Aviation

Surge in unruly passenger behaviour sparks inflight booze bans

A swathe of airlines in the US have banned inflight booze service following an increase in violent or abusive passenger behaviour.

United Airlines recently became the latest US carrier to jump on the bandwagon, extending its restrictions on inflight alcohol services.

The airline said it will only allow customers to order beer, wine and hard seltzer on domestic flights over 800 miles, or flying “hub to hub”, scrapping earlier plans to offer the drinks on flights over 200 miles.

United’s decision came after both Southwest Airlines and American Airlines announced they would continue to ban the service of alcohol on their flights due to an increase in abusive passenger behaviour.

Many airlines around the world, including Virgin Australia, Easyjet and most US-based carriers, stopped serving alcoholic beverages in a bid to reduce interaction between flight attendants and passengers to stop the spread of COVID-19.

However, the extended suspensions aim to stem an alarming increase in disruptive passengers.

In a letter to flight attendants, American Airlines managing director Brady Byrnes said the airline recognised that alcohol can contribute to “atypical” behaviour from passengers.

“Many of our customers are flying for the first time in over a year and they may have a little more anxiety than usual and be unfamiliar with some of the changes on board,” he said.

“Flight attendants are on the front lines every day not only ensuring our customers’ safety, but are also calming fears, answering questions, and enforcing policies like federally-required face masks.

“Over the past week, we’ve seen some of these stressors create deeply disturbing situations on board aircraft. Let me be clear: American Airlines will not tolerate assault or mistreatment of our crews.”

Byrnes said the airline owes it to its crew not to potentially “exacerbate what can already be a new and stressful situation for our customers”.

“American suspended alcohol sales in the main cabin in late March 2020, and that service will remain suspended through 13 September,” he said.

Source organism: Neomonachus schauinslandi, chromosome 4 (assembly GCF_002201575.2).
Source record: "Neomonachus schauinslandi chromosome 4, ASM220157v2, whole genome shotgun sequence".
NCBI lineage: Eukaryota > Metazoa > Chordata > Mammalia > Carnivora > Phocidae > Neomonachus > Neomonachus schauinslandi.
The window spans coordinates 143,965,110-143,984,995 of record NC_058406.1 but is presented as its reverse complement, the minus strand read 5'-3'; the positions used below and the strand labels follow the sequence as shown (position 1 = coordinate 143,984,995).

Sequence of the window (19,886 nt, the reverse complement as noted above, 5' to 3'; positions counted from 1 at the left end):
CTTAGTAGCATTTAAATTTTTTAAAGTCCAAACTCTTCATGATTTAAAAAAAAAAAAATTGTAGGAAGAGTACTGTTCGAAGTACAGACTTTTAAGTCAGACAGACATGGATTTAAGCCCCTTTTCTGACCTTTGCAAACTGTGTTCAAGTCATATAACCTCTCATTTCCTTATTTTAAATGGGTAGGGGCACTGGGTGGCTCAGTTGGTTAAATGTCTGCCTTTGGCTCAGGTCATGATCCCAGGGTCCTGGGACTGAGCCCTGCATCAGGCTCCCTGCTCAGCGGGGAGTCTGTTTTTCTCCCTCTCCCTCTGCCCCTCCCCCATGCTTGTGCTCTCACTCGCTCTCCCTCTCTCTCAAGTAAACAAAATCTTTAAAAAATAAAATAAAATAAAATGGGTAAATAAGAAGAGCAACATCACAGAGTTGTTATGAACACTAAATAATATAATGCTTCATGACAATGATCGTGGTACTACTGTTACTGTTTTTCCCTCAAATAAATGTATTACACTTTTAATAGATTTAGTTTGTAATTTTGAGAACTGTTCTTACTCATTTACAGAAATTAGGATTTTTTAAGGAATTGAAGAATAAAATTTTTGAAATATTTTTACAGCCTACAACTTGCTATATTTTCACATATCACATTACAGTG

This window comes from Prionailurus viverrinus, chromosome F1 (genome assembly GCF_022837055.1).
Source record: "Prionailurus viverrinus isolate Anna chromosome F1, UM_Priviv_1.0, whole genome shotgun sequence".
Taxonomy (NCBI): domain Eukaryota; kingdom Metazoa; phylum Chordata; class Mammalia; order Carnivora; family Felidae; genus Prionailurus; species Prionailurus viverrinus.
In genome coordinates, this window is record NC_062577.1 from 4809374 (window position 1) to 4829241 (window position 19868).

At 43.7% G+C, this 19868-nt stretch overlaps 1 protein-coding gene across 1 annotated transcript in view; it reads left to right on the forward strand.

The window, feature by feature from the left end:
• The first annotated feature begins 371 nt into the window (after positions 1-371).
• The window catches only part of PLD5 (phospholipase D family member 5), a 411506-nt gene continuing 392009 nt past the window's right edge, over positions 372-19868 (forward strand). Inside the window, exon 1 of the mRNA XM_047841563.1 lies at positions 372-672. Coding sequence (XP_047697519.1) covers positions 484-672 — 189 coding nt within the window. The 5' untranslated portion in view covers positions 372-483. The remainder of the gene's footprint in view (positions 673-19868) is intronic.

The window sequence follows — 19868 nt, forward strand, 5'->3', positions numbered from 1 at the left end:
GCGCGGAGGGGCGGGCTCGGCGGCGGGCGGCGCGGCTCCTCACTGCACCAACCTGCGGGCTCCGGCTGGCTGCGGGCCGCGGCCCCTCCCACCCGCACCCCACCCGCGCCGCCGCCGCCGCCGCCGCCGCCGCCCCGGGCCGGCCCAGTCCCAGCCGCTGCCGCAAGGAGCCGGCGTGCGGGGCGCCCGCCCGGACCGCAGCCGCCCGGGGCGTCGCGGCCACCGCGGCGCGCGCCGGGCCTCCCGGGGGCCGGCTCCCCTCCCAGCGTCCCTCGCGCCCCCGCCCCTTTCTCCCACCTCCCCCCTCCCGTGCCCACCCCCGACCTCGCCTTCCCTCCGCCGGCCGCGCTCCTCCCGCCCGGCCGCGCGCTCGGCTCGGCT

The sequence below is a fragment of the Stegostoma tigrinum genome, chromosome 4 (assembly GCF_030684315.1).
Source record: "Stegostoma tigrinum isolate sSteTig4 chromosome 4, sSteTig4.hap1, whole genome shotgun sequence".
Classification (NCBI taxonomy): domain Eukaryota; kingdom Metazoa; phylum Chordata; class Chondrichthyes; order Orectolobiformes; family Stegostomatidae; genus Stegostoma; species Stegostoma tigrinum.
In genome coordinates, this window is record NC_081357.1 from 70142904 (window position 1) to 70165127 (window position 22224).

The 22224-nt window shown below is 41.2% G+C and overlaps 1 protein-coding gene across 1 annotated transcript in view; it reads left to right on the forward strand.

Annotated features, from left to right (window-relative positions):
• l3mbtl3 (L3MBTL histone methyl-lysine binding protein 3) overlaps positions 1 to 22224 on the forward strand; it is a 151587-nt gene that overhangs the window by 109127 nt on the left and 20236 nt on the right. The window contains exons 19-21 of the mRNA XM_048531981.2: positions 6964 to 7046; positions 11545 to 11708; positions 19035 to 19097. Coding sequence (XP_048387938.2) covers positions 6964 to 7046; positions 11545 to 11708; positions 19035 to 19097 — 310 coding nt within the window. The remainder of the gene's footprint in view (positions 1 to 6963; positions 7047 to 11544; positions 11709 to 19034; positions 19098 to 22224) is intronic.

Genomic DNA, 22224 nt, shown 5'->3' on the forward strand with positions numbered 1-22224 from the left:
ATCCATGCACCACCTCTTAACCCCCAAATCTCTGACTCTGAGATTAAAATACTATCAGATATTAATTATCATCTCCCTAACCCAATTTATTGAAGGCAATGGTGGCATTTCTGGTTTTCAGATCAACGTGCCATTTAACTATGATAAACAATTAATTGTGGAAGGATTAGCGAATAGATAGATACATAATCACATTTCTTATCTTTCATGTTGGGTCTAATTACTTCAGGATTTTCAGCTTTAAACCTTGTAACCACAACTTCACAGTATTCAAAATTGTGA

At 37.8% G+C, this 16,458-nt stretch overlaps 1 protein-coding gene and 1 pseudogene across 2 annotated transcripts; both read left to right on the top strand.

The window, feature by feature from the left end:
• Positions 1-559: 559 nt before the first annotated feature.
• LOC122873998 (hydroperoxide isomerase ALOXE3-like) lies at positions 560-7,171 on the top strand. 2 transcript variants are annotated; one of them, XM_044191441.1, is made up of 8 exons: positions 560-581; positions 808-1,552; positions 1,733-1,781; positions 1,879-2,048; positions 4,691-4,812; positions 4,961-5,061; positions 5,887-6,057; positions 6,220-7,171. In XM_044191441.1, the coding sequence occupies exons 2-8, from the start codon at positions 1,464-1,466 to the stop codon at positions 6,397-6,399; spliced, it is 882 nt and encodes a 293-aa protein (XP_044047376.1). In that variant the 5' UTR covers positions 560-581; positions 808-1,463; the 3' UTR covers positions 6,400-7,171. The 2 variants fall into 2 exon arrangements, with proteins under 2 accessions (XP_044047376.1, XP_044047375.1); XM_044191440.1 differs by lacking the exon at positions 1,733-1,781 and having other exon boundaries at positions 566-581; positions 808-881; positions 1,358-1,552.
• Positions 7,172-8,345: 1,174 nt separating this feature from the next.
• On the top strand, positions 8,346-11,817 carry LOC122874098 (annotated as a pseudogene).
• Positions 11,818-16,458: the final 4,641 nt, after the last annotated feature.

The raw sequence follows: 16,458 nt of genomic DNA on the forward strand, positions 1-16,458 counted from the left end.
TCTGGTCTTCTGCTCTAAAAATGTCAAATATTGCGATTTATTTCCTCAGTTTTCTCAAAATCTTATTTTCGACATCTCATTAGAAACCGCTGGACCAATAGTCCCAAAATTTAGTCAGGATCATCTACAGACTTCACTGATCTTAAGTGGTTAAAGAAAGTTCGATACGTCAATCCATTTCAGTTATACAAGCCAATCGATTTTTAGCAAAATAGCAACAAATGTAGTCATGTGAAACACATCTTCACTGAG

“While we appreciate that customers and crewmembers are eager to return to ‘normal’, we will move cautiously and deliberately when restoring pre-COVID practices.”

According to the Federal Aviation Administration (FAA), there have been 2,500 reports of unruly behaviour by passengers including about 1,900 reports of passengers refusing to comply with the federal mask mandate since the start of 2021.

Last month, a union that represents Southwest Airlines released an open letter to the airline’s CEO Garry Kelly urging Southwest to put better protections in place for flight attendants, after a passenger attacked a cabin crew member causing “serious injuries”, including knocking out two teeth.

In the letter, TWU Local 556 president Lyn Montgomery said the attitudes and behaviours of the flying public had “declined”.

“Unfortunately, this is just one of many occurrences,” she said.

A spokesperson for Southwest Airlines said the airline had paused its previously announced resumption of alcohol service onboard due to “a recent uptick industry-wide of incidents inflight involving disruptive passengers”.

“We realise this decision will be disappointing for some customers, but we feel it to be the right decision now in the interest of safety and comfort of all on board,” the spokesperson said.

Last week, footage of a flight attendant calling out poorly behaving passengers went viral after a passenger posted videos of the crew member’s speech to TikTok.